New York Business Corporation Law
Liability of Shareholders for Wages Due to Laborers, Servants or Employees
§ 630. Liability of shareholders for wages due to laborers, servants or employees.
(a) The ten largest shareholders, as determined by the fair value of their beneficial interest as of the beginning of the period during which the unpaid services referred to in this section are performed, of every domestic corporation or of any foreign corporation, when the unpaid services were performed in the state, no shares of which are listed on a national securities exchange or regularly quoted in an over-the-counter market by one or more members of a national or an affiliated securities association, shall jointly and severally be personally liable for all debts, wages or salaries due and owing to any of its laborers, servants or employees other than contractors, for services performed by them for such corporation. Before such laborer, servant or employee shall charge such shareholder for such services, he shall give notice in writing to such shareholder that he intends to hold him liable under this section. Such notice shall be given within one hundred and eighty days after termination of such services, except that if, within such period, the laborer, servant or employee demands an examination of the record of shareholders under paragraph (b) of section 624 (Books and records; right of inspection, prima facie evidence) of this article, such notice may be given within sixty days after he has been given the opportunity to examine the record of shareholders. An action to enforce such liability shall be commenced within ninety days after the return of an execution unsatisfied against the corporation upon a judgment recovered against it for such services. The provisions of this paragraph shall not apply to an investment company registered as such under an act of congress entitled “Investment Company Act of 1940.” (b) For the purposes of this section, wages or salaries shall mean all compensation and benefits payable by an employer to or for the account of the employee for personal services rendered by such employee. These shall specifically include but not be limited to salaries, overtime, vacation, holiday and severance pay; employer contributions to or payments of insurance or welfare benefits; employer contributions to pension or annuity funds; and any other moneys properly due or payable for services rendered by such employee.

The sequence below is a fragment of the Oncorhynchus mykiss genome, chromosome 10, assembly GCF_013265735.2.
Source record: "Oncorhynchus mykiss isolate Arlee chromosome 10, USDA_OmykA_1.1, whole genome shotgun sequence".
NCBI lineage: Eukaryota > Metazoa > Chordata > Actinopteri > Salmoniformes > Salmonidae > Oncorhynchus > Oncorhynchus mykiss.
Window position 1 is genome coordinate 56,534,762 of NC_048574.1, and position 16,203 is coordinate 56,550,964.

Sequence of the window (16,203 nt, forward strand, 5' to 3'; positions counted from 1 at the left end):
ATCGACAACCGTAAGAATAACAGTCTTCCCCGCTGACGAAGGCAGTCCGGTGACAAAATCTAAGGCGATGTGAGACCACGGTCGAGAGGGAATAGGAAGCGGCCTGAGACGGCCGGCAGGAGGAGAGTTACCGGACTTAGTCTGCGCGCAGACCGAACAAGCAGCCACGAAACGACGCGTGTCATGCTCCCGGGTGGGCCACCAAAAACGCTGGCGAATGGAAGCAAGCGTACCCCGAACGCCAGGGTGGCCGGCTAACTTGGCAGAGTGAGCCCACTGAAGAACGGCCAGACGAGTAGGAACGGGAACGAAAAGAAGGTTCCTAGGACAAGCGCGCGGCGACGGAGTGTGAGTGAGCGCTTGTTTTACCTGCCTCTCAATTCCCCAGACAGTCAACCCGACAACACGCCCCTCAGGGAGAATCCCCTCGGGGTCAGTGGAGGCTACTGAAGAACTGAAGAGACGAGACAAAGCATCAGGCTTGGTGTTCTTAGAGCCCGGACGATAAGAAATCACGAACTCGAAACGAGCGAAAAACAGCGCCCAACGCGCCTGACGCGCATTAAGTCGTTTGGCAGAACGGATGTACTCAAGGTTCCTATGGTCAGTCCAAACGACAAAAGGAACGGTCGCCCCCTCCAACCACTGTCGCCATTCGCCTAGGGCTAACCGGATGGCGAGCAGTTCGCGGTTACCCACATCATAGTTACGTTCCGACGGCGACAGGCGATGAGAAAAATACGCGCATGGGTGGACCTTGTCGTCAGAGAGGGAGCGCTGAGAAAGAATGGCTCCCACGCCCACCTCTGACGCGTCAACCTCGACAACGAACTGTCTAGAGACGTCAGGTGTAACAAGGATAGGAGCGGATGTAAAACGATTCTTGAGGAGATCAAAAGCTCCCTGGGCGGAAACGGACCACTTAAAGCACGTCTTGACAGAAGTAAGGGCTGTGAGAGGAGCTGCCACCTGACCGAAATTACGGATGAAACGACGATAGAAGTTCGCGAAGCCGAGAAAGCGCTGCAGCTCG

(c) A shareholder who has paid more than his pro rata share under this section shall be entitled to contribution pro rata from the other shareholders liable under this section with respect to the excess so paid, over and above his pro rata share, and may sue them jointly or severally or any number of them to recover the amount due from them. Such recovery may be had in a separate action. As used in this paragraph, “pro rata” means in proportion to beneficial share interest. Before a shareholder may claim contribution from other shareholders under this paragraph, he shall, unless they have been given notice by a laborer, servant or employee under paragraph (a), give them notice in writing that he intends to hold them so liable to him. Such notice shall be given by him within twenty days after the date that notice was given to him by a laborer, servant or employee under paragraph (a).